A report by Reuters has revealed that Google has stopped its business operations with China’s Huawei with immediate effect. This business suspension include services that involve the transfer of hardware and software as well as technical services except those that are publicly available through open source licensing.

This move comes following reports that the US company will suspend business with one of the leading mobile manufacturers in the world, after it was added to a US trade blacklist last week.

Last Thursday (16 May), Huawei along with other 70 affiliates were added to the US Commerce Department’s Entity List on national security grounds, disallowing the company from purchasing parts and components from US companies without government approval.

According to Reuters, “Huawei Technologies Co Ltd will immediately lose access to updates to the Android operating system, and the next version of its smartphones outside of Chine will also lose access to popular applications and services including the Google Play Store and Gmail app”.

However, a Google spokesperson said that the current Huawei smartphones users with Google apps will not be affected and will be able to continue to use and download app updates provided by Google.

“We are complying with the order and reviewing the implications. For users of our services, Google Play and the security protections from Google Play Protect will continue to function on existing Huawei devices,” said the spokesperson without elaborating further.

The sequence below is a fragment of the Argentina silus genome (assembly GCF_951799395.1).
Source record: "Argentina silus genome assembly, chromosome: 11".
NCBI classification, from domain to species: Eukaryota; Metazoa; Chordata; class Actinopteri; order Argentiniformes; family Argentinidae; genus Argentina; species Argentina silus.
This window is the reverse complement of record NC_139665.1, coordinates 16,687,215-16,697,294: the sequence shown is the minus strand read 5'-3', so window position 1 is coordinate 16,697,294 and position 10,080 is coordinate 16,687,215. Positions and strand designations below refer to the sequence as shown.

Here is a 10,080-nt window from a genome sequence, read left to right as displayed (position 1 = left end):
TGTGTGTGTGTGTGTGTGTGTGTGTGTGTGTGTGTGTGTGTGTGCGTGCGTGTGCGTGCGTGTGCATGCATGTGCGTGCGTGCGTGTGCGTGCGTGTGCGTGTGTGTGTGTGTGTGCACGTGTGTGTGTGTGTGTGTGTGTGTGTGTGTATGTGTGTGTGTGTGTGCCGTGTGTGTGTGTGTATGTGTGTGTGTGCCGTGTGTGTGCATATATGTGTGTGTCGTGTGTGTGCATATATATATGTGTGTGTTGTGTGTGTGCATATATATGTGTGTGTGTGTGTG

Following Trump administration’s move to ban trade deals with the US, it will undoubtedly make it extremely difficult for Huawei to do business with US companies. If that is not all, Google has one of the highest number of users in the world using its open-source operating system Android.

After this, Huawei smartphone users will be left in limbo as they won’t be able to receive any Android updates, security patches and will even lose access to Google Play Store, which is an important part of Android phone experience. The list of smartphones includes the recently launched models like P30, P30 Pro, Mate 20 Pro and so on.

In just the first quarter of 2019, Huawei shipped more than 59 million smartphones where a huge block of devices were powered by Android Operating System. If this ban did not take place, Huawei could have become the biggest seller of Android-powered devices in the world, beating Samsung and other Chinese smartphone manufactures.

In response to this ban, Huawei said:

Huawei has made substantial contributions to the development and growth of Android around the world. As one of Android’s key global partners, we have worked closely with their open-source platform to develop an ecosystem that has benefitted both users and the industry.

Huawei will continue to provide security updates and after-sales services to all existing Huawei and Honor smartphone and tablet products covering those that have been sold or still in-stock globally.

We will continue to build a safe and sustainable software ecosystem, in order to provide the best experience for all users globally.”

On Tuesday (21 May) Huawei’s CEO Ren Zengfei said in an interview with Chinese state media that, “We sacrificed (the interest of) individuals and families for the sake of an ideal, to stand at the top of the world. For this ideal, there will be conflict with the United States sooner or later”.

Mr Ren added that the US ban has no impact on Huawei’s 5G plans and its competitors cannot beat the company for at least the next two or three years, mentioning that US politicians have underestimated the company.

According to an article by South China Morning Post, Huawei’s smartphone unit head Richard Yu Chengdong confirmed in March that the leading smartphone manufacturer has developed its own operating systems for both smartphones and computers in case those offered by US technology firms are no longer available.

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